Sequence diagrams are used to model the logic of usage scenarios. A usage scenario is exactly what its name indicates -- the description of a potential way your system is used. The logic of a usage scenario may be part of a use case, perhaps an alternate course. It may also be one entire pass through a use case, such as the logic described by the basic course of action or a portion of the basic course of action, plus one or more alternate scenarios. The logic of a usage scenario may also be a pass through the logic contained in several use cases. For example, a student enrolls in the university, and then immediately enrolls in three seminars. Sequence diagrams model the flow of logic within your system in a visual manner, enabling you to both document and validate your logic, and are commonly used for both analysis and design purposes.
The boxes across the top of the diagram represent classifiers or their instances -- typically use cases, objects, classes, or actors (usually depicted as rectangles, although they can also be symbols).
Because you can send messages to both objects and classes (objects respond to messages through the invocation of an operation and classes do so through the invocation of static operations), it makes sense to include both on sequence diagrams. Because actors initiate and take an active part in usage scenarios, they are also included in sequence diagrams. Objects have labels in the standard UML format "name: ClassName," where "name" is optional. (Objects that haven't been given a name on the diagram are called anonymous objects.) Classes have labels in the format "ClassName," and actors have names in the format "Actor Name" -- both UML standards as well.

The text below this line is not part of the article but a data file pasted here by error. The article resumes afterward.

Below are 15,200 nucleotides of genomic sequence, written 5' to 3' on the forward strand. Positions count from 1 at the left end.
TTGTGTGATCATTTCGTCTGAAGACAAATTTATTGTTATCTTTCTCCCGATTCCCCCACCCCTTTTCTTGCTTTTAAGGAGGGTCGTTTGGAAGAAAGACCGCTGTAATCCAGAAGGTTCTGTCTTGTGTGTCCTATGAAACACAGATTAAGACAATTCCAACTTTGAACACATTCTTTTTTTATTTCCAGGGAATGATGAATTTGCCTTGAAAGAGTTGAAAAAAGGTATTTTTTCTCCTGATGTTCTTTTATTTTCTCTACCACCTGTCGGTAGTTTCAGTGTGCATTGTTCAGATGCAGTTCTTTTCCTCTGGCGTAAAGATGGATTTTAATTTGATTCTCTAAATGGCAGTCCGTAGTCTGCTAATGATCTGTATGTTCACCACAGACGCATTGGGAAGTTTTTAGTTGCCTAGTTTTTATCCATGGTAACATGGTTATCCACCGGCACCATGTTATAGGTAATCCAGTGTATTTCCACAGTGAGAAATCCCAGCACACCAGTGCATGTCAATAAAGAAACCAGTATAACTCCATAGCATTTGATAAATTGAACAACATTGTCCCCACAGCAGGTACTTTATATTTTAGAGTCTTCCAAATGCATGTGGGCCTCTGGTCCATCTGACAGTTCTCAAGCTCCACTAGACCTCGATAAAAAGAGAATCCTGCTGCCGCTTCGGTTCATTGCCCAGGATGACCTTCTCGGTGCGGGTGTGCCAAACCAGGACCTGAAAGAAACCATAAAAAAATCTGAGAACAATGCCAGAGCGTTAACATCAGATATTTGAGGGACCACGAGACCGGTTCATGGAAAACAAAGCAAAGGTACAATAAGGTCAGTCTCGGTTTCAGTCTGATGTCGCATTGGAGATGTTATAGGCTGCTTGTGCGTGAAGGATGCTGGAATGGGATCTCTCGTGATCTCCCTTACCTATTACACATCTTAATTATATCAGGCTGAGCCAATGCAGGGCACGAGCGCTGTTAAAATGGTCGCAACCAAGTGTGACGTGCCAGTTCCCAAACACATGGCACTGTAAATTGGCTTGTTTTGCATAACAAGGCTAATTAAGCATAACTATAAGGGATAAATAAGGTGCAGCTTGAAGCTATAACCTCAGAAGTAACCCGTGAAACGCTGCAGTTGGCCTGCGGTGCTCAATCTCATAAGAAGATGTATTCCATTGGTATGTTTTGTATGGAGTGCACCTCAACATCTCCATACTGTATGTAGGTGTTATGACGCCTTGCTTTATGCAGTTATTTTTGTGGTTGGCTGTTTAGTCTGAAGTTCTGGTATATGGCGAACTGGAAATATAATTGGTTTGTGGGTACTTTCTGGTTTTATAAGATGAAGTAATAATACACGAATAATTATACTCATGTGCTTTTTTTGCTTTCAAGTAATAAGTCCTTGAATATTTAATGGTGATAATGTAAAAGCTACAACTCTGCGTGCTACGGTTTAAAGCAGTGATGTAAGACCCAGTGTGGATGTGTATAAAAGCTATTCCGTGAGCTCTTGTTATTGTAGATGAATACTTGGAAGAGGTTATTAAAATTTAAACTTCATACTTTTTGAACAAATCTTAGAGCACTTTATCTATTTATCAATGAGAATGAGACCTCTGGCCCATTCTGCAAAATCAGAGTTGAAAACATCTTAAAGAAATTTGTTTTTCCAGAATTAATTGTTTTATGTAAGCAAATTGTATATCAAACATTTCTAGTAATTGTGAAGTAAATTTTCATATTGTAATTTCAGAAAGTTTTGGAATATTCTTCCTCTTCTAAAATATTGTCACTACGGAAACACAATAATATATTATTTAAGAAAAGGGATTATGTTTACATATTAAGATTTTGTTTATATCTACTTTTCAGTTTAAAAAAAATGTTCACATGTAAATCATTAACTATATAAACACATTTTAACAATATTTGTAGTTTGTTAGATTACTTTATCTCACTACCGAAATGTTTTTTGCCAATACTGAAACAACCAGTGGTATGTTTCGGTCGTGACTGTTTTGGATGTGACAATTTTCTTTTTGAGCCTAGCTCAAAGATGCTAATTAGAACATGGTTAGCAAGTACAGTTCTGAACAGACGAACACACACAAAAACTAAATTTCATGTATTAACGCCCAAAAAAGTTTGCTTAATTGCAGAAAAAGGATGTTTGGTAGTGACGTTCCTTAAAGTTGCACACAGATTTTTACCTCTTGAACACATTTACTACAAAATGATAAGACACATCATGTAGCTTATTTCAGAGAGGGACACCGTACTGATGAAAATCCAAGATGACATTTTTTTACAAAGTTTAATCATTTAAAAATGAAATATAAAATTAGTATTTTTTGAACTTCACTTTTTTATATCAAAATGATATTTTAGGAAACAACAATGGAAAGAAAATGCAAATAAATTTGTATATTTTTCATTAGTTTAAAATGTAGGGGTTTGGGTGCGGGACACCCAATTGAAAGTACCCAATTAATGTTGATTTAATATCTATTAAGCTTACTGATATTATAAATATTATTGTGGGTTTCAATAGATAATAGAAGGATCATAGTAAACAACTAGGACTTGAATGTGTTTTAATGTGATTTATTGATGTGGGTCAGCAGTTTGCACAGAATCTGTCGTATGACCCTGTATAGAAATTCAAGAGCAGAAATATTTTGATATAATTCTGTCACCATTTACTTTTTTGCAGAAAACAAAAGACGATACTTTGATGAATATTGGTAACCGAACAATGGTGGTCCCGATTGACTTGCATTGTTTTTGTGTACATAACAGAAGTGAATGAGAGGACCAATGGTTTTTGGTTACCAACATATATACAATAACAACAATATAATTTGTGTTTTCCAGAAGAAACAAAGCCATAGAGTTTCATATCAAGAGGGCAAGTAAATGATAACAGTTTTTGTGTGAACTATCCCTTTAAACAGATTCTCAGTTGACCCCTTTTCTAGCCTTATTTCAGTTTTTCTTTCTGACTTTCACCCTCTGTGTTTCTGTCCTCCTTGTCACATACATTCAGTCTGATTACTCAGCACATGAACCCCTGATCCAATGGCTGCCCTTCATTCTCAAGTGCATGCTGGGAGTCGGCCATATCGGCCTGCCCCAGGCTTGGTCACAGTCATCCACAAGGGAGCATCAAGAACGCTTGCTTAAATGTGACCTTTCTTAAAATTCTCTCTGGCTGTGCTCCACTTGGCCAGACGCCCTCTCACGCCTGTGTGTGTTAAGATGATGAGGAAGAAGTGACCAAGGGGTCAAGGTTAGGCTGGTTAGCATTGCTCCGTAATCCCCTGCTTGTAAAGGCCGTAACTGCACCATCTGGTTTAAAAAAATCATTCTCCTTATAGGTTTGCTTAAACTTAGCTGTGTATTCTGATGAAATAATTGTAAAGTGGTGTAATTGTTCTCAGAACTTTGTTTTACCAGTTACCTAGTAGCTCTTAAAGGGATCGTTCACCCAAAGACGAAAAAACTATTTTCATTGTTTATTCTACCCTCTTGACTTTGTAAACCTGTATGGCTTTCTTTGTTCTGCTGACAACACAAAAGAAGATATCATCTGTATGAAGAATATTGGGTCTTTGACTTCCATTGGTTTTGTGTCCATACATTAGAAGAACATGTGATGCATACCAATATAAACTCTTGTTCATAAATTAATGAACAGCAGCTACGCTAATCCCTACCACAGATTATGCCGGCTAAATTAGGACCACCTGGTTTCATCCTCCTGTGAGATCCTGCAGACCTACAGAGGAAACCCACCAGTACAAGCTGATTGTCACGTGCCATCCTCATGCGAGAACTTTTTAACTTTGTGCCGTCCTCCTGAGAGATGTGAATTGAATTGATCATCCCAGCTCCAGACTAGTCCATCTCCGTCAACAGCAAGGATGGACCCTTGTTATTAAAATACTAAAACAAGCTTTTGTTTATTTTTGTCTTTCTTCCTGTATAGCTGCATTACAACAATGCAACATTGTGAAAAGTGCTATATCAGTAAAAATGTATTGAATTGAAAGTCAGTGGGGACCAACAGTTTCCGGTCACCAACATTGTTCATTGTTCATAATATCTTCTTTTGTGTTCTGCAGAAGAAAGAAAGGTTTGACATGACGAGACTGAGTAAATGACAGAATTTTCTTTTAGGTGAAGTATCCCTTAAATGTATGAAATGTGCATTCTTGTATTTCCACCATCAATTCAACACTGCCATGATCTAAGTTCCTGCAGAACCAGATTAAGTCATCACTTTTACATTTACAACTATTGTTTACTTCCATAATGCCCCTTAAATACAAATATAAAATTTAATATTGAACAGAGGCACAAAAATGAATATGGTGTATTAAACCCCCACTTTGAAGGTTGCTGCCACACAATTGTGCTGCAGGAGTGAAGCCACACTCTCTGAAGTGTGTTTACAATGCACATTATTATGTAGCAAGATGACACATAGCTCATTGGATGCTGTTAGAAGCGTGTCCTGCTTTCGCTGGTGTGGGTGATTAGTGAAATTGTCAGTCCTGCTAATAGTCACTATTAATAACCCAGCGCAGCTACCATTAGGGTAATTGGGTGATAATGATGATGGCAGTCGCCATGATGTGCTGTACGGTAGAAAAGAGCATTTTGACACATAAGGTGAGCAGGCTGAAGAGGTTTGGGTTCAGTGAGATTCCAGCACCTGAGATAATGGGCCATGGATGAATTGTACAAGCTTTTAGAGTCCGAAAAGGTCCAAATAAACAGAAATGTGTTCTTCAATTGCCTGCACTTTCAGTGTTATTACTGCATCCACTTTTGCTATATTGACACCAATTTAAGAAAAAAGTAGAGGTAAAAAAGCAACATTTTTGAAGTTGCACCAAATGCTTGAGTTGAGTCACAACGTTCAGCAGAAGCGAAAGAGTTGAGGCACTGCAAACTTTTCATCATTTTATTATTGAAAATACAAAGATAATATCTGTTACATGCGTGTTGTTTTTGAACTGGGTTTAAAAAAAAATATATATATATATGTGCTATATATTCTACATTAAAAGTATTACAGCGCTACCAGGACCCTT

For example, in Figure 1, you see the "Student" actor has the name "A Student" and is labeled with the stereotype <<actor>>. The instance of the major UI element representing "UI32 Seminar Selection Screen" is an anonymous object with the name ":SeminarSelector" and the stereotype <<UI>>. The "Student" class is indicated on the diagram (the box with the name "Student") because the static message "isEligible(name, studentNumber)" is sent to it. More on this later.
In the diagram, the instance of "Student" was given a name "theStudent" because it is used in several places as a parameter in a message. Contrast this with the instance of the "StudentsFees" class, which didn't need to be referenced anywhere else in the diagram and, thus, could be anonymous.
The dashed lines hanging from the boxes are called object lifelines, representing the life span of the object during the scenario being modeled. The long, thin boxes on the lifelines are method-invocation boxes that indicate processing is being performed by the target object/class to fulfill a message. The X at the bottom of a method-invocation box is a UML convention to indicate an object has been removed from memory, typically the result of receiving a message with the stereotype of <<destroy>>.
Messages are indicated as labeled arrows. When the source and target of a message is an object or class, the label is the signature of the method invoked in response to the message. However, if either the source or target is a human actor, then the message is labeled with brief text describing the information being communicated. For example, the ":EnrollInSeminar " object sends the message "isEligibleToEnroll(theStudent)" to the instance of "Seminar. " Notice how I include both the method's name and the name of the parameters, if any, passed into it.
Figure 1 also indicates that the "Student" actor provides information to the ":SecurityLogon " object via the messages labeled "name" and "student number." (These really aren't messages; they are actually user interactions.) Return values are optionally indicated using a dashed arrow with a label indicating the return value. For example, the return value "theStudent" is indicated coming back from the "Student" class as the result of invoking a message, whereas no return value is indicated as the result of sending the message "isEligibleToEnroll(theStudent) " to "seminar." My style is not to indicate the return values when it's obvious what is being returned, so I don't clutter my sequence diagrams. (As you can see, sequence diagrams get complicated fairly quickly.)